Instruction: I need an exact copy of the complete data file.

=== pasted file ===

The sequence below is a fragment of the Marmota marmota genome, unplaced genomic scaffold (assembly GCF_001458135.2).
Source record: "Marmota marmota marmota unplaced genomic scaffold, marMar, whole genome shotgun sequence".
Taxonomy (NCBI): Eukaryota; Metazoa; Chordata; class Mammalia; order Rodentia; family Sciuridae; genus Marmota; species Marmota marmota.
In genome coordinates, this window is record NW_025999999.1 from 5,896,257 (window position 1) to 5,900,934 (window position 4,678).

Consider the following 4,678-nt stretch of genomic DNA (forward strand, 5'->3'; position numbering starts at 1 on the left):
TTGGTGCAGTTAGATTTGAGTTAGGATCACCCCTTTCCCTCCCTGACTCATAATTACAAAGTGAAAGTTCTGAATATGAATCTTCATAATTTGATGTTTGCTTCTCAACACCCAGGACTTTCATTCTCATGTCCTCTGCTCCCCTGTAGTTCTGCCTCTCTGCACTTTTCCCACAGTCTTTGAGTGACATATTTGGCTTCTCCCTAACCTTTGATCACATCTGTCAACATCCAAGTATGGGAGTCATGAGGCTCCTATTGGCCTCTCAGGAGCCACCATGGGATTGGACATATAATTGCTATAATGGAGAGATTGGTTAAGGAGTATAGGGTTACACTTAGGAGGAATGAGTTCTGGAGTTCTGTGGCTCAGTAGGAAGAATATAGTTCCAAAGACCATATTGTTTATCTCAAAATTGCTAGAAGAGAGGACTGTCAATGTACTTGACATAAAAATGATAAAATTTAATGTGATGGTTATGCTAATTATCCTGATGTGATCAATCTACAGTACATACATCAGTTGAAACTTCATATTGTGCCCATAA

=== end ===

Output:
The sequence below is a fragment of the Marmota marmota genome, unplaced genomic scaffold (assembly GCF_001458135.2).
Source record: "Marmota marmota marmota unplaced genomic scaffold, marMar, whole genome shotgun sequence".
Taxonomy (NCBI): Eukaryota; Metazoa; Chordata; class Mammalia; order Rodentia; family Sciuridae; genus Marmota; species Marmota marmota.
In genome coordinates, this window is record NW_025999999.1 from 5,896,257 (window position 1) to 5,900,934 (window position 4,678).

Consider the following 4,678-nt stretch of genomic DNA (forward strand, 5'->3'; position numbering starts at 1 on the left):
TTGGTGCAGTTAGATTTGAGTTAGGATCACCCCTTTCCCTCCCTGACTCATAATTACAAAGTGAAAGTTCTGAATATGAATCTTCATAATTTGATGTTTGCTTCTCAACACCCAGGACTTTCATTCTCATGTCCTCTGCTCCCCTGTAGTTCTGCCTCTCTGCACTTTTCCCACAGTCTTTGAGTGACATATTTGGCTTCTCCCTAACCTTTGATCACATCTGTCAACATCCAAGTATGGGAGTCATGAGGCTCCTATTGGCCTCTCAGGAGCCACCATGGGATTGGACATATAATTGCTATAATGGAGAGATTGGTTAAGGAGTATAGGGTTACACTTAGGAGGAATGAGTTCTGGAGTTCTGTGGCTCAGTAGGAAGAATATAGTTCCAAAGACCATATTGTTTATCTCAAAATTGCTAGAAGAGAGGACTGTCAATGTACTTGACATAAAAATGATAAAATTTAATGTGATGGTTATGCTAATTATCCTGATGTGATCAATCTACAGTACATACATCAGTTGAAACTTCATATTGTGCCCATAA